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Reviewed by:
  • Shaw’s Settings: Gardens and Libraries by Tony Jason Stafford, and: Bernard Shaw and Totalitarianism: Longing for Utopia by Matthew Yde
  • Christopher Wixson
Tony Jason Stafford. Shaw’s Settings: Gardens and Libraries. Gainesville: University Press of Florida, 2013. Pp. xii + 169. $74.95.
Matthew Yde. Bernard Shaw and Totalitarianism: Longing for Utopia. New York: Palgrave Macmillan, 2013. Pp. x + 247. $80.00.

Two recent monographs indicate the robust ongoing critical conversation around Bernard Shaw’s work. The authors are both astute and attentive readers of the plays, and both books admirably strive to forge new interpretive directions and shine light on areas that have vexed scholars and theater practitioners alike. Together, they rattle some sacred, garden-variety assumptions about Shaw.

Emily Dickinson conceptualized curiosity as “the Garden in the Brain,” a formulation that might have delighted Shaw who, as Tony Jason Stafford details in Shaw’s Settings, seems to have had gardens on the brain. Stafford’s rich study proceeds from the assertion that, as unquestionably brilliant as Shaw’s dialogue is, his copious paratextual material (verbose prefaces, literary stage direction) is far from irrelevant to the theatrical experience of the plays and essential not only to understanding their meaning but in revealing Shaw’s visual artistry and dramaturgical prowess. In particular, Stafford traces the playwright’s adept and varied deployment of two recurrent settings, the garden and the library, through nine major plays that span three decades, to demonstrate how meaningfully Shaw intertwines stage environment with the verbal pyrotechnics and discussion-based dramatic style for which he is so well known.

Stafford approaches the plays as both literary and performance texts and deftly illustrates how Shaw employs these two settings in his campaigns against (among other things) capitalism and romantic idealism, tracking their incarnations from Widowers’ Houses to Back to Methuselah. As archetypes, gardens and libraries signify human advancement and achievement while at the same time being status symbols, indicating that level of British society that, [End Page 115] as Stafford writes, Shaw “ironically targeted for his assaults on…hypocrisy, pretentiousness, hollowness, superficiality, and irrationality” (6). While the appearance of gardens and libraries approaches a kind of ubiquity in the plays, Stafford points out that Shaw never uses them as settings in quite the same way twice, thematically or textually. Rather, in a certain sense, the pattern is that there is no pattern, or, as GBS proclaimed, “the golden rule is that there are no golden rules.”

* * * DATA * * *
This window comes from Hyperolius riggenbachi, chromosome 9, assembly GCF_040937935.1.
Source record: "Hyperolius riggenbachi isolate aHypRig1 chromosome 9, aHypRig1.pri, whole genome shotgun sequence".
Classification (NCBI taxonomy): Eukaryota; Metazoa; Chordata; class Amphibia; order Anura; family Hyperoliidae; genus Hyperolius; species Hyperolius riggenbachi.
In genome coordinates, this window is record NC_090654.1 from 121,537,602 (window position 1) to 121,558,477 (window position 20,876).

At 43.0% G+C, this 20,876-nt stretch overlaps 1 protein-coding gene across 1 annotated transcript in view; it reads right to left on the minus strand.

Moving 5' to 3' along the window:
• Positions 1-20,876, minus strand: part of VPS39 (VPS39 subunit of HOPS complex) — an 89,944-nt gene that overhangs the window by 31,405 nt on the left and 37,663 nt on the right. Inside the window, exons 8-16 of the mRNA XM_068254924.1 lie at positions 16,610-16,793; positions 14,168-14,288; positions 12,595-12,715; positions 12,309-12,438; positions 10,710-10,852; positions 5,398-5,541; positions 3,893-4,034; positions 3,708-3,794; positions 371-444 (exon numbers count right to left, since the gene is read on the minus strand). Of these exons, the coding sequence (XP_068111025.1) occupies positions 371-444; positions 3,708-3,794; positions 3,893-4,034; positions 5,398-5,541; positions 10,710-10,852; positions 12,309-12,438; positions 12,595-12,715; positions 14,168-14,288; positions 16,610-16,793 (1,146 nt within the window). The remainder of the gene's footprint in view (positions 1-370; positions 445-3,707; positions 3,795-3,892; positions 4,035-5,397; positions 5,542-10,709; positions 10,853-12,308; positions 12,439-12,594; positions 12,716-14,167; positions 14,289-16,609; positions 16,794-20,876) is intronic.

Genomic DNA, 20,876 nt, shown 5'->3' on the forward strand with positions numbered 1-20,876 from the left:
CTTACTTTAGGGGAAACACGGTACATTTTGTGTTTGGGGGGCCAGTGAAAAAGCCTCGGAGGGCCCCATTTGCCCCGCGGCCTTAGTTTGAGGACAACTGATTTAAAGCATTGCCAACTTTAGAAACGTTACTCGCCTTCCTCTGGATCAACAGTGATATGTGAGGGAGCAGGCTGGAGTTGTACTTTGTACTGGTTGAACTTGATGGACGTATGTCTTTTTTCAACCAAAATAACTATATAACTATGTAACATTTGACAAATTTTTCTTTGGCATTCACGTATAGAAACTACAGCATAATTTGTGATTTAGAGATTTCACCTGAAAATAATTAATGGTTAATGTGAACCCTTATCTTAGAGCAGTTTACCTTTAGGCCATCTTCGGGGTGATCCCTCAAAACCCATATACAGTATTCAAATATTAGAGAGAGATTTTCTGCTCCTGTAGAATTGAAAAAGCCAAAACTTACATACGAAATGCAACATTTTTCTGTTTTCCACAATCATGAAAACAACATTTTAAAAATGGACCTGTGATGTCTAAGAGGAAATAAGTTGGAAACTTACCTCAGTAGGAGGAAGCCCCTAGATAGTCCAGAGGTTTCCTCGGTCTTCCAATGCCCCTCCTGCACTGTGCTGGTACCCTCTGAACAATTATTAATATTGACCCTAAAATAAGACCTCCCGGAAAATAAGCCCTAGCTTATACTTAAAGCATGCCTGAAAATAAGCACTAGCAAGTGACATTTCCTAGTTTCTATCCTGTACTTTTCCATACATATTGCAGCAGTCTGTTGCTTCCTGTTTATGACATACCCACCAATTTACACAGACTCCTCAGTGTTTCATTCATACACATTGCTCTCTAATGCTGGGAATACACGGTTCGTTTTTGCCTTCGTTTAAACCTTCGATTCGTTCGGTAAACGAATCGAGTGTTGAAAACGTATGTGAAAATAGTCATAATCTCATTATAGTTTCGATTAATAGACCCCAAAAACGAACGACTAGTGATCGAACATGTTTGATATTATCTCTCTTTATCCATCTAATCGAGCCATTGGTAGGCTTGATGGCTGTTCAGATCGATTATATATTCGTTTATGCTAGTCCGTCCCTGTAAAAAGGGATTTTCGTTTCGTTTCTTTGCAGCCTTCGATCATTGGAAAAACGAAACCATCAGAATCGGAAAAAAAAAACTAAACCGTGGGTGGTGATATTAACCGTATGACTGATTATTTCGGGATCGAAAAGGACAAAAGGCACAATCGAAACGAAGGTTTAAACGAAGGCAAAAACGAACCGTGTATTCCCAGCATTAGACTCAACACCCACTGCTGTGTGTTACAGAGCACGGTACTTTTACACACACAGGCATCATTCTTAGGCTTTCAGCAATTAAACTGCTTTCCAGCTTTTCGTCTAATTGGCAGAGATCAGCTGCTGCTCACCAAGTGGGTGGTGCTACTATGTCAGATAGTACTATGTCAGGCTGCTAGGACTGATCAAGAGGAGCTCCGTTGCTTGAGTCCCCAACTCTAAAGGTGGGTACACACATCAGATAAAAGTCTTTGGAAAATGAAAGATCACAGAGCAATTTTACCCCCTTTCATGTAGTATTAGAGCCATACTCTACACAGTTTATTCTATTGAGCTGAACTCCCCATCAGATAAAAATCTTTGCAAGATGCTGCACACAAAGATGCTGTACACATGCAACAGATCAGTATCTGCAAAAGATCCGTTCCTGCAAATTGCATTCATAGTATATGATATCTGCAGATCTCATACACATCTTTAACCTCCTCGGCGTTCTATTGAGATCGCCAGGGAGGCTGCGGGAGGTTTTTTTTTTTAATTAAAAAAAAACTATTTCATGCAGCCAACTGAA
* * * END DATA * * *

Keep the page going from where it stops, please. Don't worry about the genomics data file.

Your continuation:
Stafford’s thesis then is broad, claiming that Shaw chooses gardens and libraries as backdrops neither haphazardly nor frivolously, but deliberately, in order to achieve each play’s intended effect and meaning. After a brief introduction, the bulk of his study analyzes the tropes’ varying formulations, assigning each chapter to a specific play and unpacking its unique intratextual configuration. Each begins by establishing a critical context for the play being discussed and proceeds to make clear the ways in which the author’s reading builds upon, sometimes diverges from, and even discovers blind spots among other scholarly perspectives. Throughout, Stafford’s mining of the material is fruitful, from his discovery of the fecund semantics of character names (most fascinatingly in Mrs. Warren’s Profession) to his interpretive assessment of Shaw’s specified contents of Morell’s bookshelves in Candida and Roebuck Ramsden’s study in Man and Superman. These close readings convincingly emphasize the importance of place (including even Shaw’s designation of weather) to characterization, conflict, and the articulation of each play’s political and philosophical points.

In Shaw’s Settings’ final pages, Stafford reiterates generalized convergences in Shaw’s varying usages of the garden and the library within the architecture of the theatrical text: how they help articulate character and metaphor and serve to create visual and performance effects. However, the brief conclusion fails to venture beyond thematics (how the settings serve an individual play’s meaning) into what, taken together, they might reveal about Shavian dramaturgical form or even heretofore underexplored aspects of the playwright’s thinking. Overall, while Stafford is profitably systematic in his approach, he could be more systemic; he organizes his study by assigning each chapter to a single play, a choice that threatens...


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pp. 115-120
Launched on MUSE
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